This patent application claims priority of U.S. Provisional Application Ser. No. 60/612,422 filed Sep. 22, 2004 titled “Method of Manufacturing Custom Embedded Controllers”, which is hereby incorporated herein by reference. As of the filing date of this application, any Confidential or similar notices on documents incorporated herein by reference are explicitly declassified.
FIELD OF THE INVENTION
The present invention pertains to circuitry. More particularly, the present invention relates to a method and apparatus for configurable circuitry.
BACKGROUND OF THE INVENTION
Circuitry is universally used in many fields. It is applicable to fluidics, optics, electronics, etc.
In the field of electronics, circuitry is used to define, control, and direct operations, processing, sensing, etc. Often the topology of a circuit will define its function.
For example, an embedded controller may be built into a product and capable of providing control to devices hooked up external to the controller. Interfaces with such external devices may be classified depending on direction of control/sensing as inputs, outputs, or bidirectional. The particular configuration of inputs and outputs in embedded controllers may either be fixed or customizable. For example, in a washing machine, the embedded controller might have inputs from the temperature buttons or dials and outputs to control various motors and valves within the machine. In this way, the embedded controller provides a method for its embedded computer to interact with the outside or real world.
Embedded controllers with a fixed configuration of inputs and outputs are generally purchased off the shelf and are quickly available from manufacturers' stock. Such controllers often utilize a modular system of input/output interfaces to provide a method to customize the number and type of input output interfaces. For example, an expansion bus may be used to which the modular input/output (I/O) devices connect. This extra overhead adds to the cost of the controller. This presents a problem.
An embedded controller with just the correct number of needed I/O ports requires a custom configuration that must be specially designed and manufactured. This requires considerable up front engineering costs. Thus, custom configuration embedded controllers are generally not an option unless production volume is high enough to amortize the initial investment. A production volume of 500 units per year is often suggested as the volume needed to justify this initial cost. This presents a problem.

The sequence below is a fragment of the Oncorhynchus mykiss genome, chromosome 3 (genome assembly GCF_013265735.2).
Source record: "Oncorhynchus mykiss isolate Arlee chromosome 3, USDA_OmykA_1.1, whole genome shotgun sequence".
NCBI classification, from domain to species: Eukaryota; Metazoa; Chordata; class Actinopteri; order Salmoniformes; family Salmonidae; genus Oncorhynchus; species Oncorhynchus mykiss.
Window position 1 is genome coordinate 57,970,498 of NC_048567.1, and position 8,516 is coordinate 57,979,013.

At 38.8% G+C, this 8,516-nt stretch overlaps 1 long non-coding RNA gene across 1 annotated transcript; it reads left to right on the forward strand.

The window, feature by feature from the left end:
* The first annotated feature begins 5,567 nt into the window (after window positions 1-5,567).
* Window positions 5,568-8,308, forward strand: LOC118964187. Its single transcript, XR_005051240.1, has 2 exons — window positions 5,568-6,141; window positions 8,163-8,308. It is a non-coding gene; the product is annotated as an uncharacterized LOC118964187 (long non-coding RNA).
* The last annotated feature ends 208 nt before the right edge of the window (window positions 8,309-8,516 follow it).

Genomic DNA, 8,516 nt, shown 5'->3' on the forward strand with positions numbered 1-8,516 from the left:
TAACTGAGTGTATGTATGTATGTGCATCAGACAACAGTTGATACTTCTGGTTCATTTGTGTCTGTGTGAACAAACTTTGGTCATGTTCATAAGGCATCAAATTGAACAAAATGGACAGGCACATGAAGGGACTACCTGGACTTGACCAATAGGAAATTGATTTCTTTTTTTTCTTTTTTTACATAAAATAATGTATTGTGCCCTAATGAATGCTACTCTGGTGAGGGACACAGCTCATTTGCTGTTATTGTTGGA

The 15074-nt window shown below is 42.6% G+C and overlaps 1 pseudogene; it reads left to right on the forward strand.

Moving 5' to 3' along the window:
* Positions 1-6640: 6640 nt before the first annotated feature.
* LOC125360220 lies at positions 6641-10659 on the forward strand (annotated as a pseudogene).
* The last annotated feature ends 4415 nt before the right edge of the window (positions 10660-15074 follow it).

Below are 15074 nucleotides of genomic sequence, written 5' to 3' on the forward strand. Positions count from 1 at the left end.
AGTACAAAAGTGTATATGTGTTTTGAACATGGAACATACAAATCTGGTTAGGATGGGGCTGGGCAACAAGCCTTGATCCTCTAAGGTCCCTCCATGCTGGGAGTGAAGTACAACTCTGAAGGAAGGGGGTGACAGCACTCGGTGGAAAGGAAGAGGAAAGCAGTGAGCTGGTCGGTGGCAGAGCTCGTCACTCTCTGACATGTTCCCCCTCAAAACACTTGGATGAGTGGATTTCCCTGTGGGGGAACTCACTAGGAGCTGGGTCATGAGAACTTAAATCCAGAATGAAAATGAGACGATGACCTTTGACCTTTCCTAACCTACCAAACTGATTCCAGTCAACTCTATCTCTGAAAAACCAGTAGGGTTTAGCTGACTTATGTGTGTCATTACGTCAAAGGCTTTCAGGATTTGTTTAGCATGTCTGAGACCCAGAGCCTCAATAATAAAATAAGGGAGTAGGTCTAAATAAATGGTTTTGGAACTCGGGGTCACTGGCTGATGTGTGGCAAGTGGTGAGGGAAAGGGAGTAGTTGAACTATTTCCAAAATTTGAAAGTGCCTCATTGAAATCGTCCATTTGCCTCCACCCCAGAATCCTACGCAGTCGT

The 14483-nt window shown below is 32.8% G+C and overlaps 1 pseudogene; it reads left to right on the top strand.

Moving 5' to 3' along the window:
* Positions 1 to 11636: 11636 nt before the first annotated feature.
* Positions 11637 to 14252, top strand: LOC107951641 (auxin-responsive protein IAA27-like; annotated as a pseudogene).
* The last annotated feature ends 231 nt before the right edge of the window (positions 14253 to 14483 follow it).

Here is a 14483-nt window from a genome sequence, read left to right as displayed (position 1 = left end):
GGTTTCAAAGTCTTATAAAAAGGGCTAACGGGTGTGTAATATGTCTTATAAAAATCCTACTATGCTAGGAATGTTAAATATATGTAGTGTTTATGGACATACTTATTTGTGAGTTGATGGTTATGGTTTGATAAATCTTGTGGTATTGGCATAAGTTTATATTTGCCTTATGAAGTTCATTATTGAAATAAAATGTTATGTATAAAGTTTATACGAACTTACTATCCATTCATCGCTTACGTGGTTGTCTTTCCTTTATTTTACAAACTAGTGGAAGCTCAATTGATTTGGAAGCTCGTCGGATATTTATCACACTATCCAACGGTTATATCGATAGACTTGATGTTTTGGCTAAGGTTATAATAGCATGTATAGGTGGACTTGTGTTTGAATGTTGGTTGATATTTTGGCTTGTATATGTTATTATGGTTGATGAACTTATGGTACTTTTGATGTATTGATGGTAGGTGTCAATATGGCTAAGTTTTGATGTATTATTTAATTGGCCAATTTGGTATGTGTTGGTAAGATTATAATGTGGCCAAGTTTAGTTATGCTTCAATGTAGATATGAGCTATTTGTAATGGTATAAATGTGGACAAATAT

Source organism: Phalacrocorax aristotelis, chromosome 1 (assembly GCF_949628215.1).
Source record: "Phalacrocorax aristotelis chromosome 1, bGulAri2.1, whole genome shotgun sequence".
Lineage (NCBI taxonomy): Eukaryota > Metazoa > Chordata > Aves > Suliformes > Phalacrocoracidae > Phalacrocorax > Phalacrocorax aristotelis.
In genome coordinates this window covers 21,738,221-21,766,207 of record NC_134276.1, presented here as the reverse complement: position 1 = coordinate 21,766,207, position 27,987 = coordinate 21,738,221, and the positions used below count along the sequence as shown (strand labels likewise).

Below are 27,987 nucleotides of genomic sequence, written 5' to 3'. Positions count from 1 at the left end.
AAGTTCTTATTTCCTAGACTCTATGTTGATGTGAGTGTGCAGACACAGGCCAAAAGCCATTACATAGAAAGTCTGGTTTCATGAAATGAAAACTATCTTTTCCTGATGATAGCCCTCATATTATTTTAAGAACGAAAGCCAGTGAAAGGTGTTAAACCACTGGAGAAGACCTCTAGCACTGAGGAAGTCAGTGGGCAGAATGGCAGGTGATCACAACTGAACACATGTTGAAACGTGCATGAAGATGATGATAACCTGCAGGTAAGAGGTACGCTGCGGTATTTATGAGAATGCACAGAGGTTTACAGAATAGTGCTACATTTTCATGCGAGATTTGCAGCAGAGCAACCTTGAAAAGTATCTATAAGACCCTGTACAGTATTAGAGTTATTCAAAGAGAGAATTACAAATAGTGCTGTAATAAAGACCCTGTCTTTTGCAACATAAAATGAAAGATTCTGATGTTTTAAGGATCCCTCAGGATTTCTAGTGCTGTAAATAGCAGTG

BRIEF DESCRIPTION OF THE DRAWINGS
The invention is illustrated by way of example and not limitation in the figures of the accompanying drawings in which:
FIG. 1 illustrates a network environment in which the method and apparatus of the invention may be implemented;
FIG. 2 is a block diagram of a computer system which may be used for implementing some embodiments of the invention;
FIG. 3 illustrates one embodiment of the invention showing a flowchart;
FIG. 4A and FIG. 4B illustrate one embodiment of the present invention;
FIG. 5 and FIG. 6 illustrate embodiments of the invention showing patterns on a PCB;
FIG. 7 illustrates one embodiment of the invention showing a 10 way switch based on hexagonal packing;
FIG. 8 and FIG. 9 illustrate embodiments of the invention showing details of pads, traces, and a via;
FIG. 10 illustrates one embodiment of the invention showing a perspective and side view of heat flow from a solder pad through a via to an isolated island;
FIG. 11 illustrates one embodiment of the invention showing a PCB stackup;
FIG. 12 illustrates one embodiment of the invention showing a board stiffener;
FIG. 13A, FIG. 13B, FIG. 13C, and FIG. 13D illustrate an embodiment of the invention;
FIG. 14A, FIG. 14B, FIG. 14C, and FIG. 14D illustrate an embodiment of the invention;
FIG. 15A and FIG. 15I illustrate embodiments of the invention in schematic form;
FIG. 15B illustrates one embodiment of the invention 1520 in the form of a layout on a PCB;
FIG. 15C, FIG. 15D, FIG. 15E, FIG. 15F, FIG. 15G, FIG. 15H and FIG. 15I illustrate embodiments of the invention showing various components that may be placed in FIG. 15B;
FIG. 16A illustrates one embodiment of the invention where the configurable circuitry has two transistors and other added components;
FIG. 16B illustrates one embodiment of the invention in the form of a layout on a PCB;
FIG. 16C, FIG. 16D, FIG. 16E, and FIG. 16F illustrate embodiments of the invention showing various components that may be placed in FIG. 16B;
FIG. 17 illustrates one embodiment of the invention showing analog input sensing and A/D conversion;
FIG. 18 and FIG. 19 illustrates embodiments of the invention showing how an embodiment of FIG. 17 may operate;
FIG. 20 illustrates one embodiment of the invention showing a process flow; and
FIG. 21 illustrates one embodiment of the invention showing how non-volatile information may be used.
In one embodiment, the present invention may be used in manufacturing a customizable embedded controller such as a single board computer (SBC), a programmable logic controller (PLC), etc. The design and function of, for example, the input/output can be customized by controlling the physical placement of components. For example, arrays of prearranged connection points, such as, but not limited to, solder pads may accept resistors, capacitors, inductors, logic circuits, transistors, and other PCB components in a variety of arrangements. In one embodiment, rectangular and hexagonal patterns of solder pads allows PCB components to be installed in various orientations, each orientation may correspond to a different functionality, a different circuit, etc. for the embedded controller.